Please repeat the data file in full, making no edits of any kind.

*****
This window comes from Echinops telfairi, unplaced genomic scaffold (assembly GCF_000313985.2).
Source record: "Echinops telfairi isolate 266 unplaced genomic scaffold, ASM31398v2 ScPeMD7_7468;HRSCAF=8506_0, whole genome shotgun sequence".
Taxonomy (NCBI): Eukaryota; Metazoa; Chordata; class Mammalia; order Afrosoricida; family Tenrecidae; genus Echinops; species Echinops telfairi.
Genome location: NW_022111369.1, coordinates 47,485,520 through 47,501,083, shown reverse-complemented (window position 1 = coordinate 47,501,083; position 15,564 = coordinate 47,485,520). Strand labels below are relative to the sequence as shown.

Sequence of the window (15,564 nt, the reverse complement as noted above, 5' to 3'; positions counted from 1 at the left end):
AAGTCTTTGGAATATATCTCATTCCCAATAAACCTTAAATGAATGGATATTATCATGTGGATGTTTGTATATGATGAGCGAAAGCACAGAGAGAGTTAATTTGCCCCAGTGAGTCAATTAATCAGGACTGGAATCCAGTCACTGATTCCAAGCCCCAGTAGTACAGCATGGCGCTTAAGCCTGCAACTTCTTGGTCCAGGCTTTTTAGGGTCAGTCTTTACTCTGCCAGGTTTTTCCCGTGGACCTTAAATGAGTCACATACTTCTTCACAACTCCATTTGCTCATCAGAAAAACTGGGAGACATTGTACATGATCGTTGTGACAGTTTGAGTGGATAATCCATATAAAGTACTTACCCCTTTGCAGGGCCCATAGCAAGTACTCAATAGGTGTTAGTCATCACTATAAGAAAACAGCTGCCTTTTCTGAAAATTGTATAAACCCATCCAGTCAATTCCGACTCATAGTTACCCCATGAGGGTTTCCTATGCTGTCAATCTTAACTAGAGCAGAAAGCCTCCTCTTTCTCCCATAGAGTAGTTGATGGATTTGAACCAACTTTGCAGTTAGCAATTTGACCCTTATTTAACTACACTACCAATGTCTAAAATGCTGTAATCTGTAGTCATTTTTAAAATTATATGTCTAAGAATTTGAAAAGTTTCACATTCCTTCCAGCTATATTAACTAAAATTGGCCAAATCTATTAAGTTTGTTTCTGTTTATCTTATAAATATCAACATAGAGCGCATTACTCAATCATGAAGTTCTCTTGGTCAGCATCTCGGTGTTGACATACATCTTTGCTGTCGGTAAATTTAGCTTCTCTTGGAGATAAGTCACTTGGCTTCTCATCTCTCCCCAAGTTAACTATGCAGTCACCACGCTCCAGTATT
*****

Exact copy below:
This window comes from Echinops telfairi, unplaced genomic scaffold (assembly GCF_000313985.2).
Source record: "Echinops telfairi isolate 266 unplaced genomic scaffold, ASM31398v2 ScPeMD7_7468;HRSCAF=8506_0, whole genome shotgun sequence".
Taxonomy (NCBI): Eukaryota; Metazoa; Chordata; class Mammalia; order Afrosoricida; family Tenrecidae; genus Echinops; species Echinops telfairi.
Genome location: NW_022111369.1, coordinates 47,485,520 through 47,501,083, shown reverse-complemented (window position 1 = coordinate 47,501,083; position 15,564 = coordinate 47,485,520). Strand labels below are relative to the sequence as shown.

Sequence of the window (15,564 nt, the reverse complement as noted above, 5' to 3'; positions counted from 1 at the left end):
AAGTCTTTGGAATATATCTCATTCCCAATAAACCTTAAATGAATGGATATTATCATGTGGATGTTTGTATATGATGAGCGAAAGCACAGAGAGAGTTAATTTGCCCCAGTGAGTCAATTAATCAGGACTGGAATCCAGTCACTGATTCCAAGCCCCAGTAGTACAGCATGGCGCTTAAGCCTGCAACTTCTTGGTCCAGGCTTTTTAGGGTCAGTCTTTACTCTGCCAGGTTTTTCCCGTGGACCTTAAATGAGTCACATACTTCTTCACAACTCCATTTGCTCATCAGAAAAACTGGGAGACATTGTACATGATCGTTGTGACAGTTTGAGTGGATAATCCATATAAAGTACTTACCCCTTTGCAGGGCCCATAGCAAGTACTCAATAGGTGTTAGTCATCACTATAAGAAAACAGCTGCCTTTTCTGAAAATTGTATAAACCCATCCAGTCAATTCCGACTCATAGTTACCCCATGAGGGTTTCCTATGCTGTCAATCTTAACTAGAGCAGAAAGCCTCCTCTTTCTCCCATAGAGTAGTTGATGGATTTGAACCAACTTTGCAGTTAGCAATTTGACCCTTATTTAACTACACTACCAATGTCTAAAATGCTGTAATCTGTAGTCATTTTTAAAATTATATGTCTAAGAATTTGAAAAGTTTCACATTCCTTCCAGCTATATTAACTAAAATTGGCCAAATCTATTAAGTTTGTTTCTGTTTATCTTATAAATATCAACATAGAGCGCATTACTCAATCATGAAGTTCTCTTGGTCAGCATCTCGGTGTTGACATACATCTTTGCTGTCGGTAAATTTAGCTTCTCTTGGAGATAAGTCACTTGGCTTCTCATCTCTCCCCAAGTTAACTATGCAGTCACCACGCTCCAGTATT